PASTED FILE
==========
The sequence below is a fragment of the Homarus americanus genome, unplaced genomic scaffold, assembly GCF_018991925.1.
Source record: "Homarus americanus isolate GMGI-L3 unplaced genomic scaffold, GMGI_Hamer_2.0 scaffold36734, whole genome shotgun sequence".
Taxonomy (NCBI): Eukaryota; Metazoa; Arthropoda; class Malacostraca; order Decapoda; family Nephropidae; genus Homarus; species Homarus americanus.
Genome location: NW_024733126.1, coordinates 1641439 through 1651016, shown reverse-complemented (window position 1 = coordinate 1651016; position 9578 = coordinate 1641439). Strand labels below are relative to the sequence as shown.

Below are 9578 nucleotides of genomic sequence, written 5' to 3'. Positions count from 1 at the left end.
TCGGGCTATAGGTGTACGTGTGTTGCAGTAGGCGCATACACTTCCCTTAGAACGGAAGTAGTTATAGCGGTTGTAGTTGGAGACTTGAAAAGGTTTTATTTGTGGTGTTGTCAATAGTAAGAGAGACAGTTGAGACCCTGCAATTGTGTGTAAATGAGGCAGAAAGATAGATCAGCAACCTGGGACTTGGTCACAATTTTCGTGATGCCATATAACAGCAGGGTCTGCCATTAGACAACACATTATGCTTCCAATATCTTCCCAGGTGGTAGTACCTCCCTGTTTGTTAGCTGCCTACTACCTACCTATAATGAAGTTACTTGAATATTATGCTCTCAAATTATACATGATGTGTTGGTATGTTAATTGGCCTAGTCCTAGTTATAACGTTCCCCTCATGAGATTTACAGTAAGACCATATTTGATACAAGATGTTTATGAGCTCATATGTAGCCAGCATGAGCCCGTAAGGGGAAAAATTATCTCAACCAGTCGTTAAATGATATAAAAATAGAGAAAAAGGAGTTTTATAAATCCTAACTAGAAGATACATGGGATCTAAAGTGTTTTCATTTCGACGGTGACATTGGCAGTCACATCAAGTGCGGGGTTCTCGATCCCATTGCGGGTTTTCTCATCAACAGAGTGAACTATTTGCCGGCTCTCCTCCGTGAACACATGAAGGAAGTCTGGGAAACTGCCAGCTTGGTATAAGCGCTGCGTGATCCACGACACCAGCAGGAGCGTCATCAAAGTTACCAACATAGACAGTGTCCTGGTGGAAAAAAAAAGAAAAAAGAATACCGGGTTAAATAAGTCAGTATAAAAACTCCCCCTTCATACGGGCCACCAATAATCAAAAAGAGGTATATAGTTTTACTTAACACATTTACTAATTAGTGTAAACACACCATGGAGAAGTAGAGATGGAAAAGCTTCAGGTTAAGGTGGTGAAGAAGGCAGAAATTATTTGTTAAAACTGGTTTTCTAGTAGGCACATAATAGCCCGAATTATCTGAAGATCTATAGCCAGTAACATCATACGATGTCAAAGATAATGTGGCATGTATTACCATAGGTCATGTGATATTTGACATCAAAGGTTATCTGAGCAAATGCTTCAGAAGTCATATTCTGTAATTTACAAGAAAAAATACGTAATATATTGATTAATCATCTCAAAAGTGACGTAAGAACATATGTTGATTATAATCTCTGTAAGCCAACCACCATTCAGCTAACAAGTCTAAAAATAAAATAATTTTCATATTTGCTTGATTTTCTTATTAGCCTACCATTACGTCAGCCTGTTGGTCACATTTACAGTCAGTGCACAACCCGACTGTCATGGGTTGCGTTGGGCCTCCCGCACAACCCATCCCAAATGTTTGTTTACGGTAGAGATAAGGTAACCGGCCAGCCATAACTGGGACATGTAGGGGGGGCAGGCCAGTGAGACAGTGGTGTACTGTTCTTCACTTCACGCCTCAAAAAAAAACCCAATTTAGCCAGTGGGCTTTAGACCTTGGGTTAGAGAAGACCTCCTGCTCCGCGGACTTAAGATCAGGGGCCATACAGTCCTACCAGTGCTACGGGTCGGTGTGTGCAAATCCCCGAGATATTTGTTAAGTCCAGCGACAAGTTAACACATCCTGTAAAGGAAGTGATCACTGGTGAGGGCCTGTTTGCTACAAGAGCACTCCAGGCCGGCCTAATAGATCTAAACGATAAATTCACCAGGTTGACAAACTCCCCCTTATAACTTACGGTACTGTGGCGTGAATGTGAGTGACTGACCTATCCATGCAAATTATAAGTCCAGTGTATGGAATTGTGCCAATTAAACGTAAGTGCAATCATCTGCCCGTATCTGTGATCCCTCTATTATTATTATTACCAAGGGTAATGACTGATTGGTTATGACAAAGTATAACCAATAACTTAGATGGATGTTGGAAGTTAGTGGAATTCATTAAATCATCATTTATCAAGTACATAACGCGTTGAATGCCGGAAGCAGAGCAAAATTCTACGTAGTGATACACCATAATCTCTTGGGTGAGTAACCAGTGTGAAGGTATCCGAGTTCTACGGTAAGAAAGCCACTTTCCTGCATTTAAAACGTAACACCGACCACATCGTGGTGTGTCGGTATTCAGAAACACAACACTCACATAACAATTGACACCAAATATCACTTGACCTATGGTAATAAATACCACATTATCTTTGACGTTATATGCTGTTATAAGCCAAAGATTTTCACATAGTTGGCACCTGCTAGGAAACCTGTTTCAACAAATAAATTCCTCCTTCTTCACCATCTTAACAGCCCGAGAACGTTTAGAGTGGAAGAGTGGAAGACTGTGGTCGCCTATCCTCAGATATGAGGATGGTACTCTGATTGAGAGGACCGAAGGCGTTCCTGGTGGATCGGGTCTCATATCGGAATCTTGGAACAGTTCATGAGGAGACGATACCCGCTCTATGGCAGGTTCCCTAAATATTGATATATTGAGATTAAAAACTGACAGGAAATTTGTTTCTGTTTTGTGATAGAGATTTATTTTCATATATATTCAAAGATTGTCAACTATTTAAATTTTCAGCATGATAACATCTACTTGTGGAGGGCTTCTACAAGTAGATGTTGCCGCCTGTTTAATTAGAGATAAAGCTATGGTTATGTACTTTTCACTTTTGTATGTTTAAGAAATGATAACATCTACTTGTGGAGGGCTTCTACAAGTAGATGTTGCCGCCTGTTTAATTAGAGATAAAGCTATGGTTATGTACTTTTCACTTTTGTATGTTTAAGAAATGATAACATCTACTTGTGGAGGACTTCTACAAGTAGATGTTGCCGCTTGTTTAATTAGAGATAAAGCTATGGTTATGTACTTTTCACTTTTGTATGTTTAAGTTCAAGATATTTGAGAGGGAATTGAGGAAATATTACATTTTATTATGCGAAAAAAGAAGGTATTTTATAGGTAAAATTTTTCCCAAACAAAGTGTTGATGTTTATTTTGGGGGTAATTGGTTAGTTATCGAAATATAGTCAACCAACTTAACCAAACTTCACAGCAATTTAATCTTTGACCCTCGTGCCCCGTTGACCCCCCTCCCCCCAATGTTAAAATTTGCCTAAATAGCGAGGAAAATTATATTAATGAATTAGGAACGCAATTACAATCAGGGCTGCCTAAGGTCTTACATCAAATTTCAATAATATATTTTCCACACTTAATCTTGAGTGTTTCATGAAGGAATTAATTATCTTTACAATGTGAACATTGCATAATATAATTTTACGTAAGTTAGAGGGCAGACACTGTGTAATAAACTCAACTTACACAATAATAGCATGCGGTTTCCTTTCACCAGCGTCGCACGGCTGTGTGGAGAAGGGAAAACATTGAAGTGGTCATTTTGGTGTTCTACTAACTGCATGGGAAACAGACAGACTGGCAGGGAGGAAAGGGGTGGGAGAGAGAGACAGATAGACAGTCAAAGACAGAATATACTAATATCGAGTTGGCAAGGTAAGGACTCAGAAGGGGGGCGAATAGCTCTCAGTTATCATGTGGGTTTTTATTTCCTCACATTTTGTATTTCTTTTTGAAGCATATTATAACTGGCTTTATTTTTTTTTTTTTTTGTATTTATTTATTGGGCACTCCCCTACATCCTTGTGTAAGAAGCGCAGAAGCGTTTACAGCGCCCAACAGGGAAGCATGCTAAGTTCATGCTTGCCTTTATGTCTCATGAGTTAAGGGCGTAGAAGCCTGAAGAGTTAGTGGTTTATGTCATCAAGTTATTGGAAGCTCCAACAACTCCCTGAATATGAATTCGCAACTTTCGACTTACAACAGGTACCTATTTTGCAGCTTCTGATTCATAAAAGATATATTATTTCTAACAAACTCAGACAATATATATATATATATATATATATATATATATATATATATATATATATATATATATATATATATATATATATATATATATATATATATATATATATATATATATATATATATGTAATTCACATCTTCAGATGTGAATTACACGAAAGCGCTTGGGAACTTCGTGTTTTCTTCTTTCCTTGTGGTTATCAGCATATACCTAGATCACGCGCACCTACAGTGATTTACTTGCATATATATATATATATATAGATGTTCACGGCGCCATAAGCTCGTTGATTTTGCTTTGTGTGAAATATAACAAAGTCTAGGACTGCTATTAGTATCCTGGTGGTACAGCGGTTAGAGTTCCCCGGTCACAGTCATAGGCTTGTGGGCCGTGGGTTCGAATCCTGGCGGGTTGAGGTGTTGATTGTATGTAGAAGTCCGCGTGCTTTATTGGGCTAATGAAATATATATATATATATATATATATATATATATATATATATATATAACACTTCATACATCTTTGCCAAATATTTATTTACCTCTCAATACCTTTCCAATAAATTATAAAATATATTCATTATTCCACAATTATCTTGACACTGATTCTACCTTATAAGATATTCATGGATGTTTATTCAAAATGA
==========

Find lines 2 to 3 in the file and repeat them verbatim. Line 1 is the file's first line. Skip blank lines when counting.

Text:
Source record: "Homarus americanus isolate GMGI-L3 unplaced genomic scaffold, GMGI_Hamer_2.0 scaffold36734, whole genome shotgun sequence".
Taxonomy (NCBI): Eukaryota; Metazoa; Arthropoda; class Malacostraca; order Decapoda; family Nephropidae; genus Homarus; species Homarus americanus.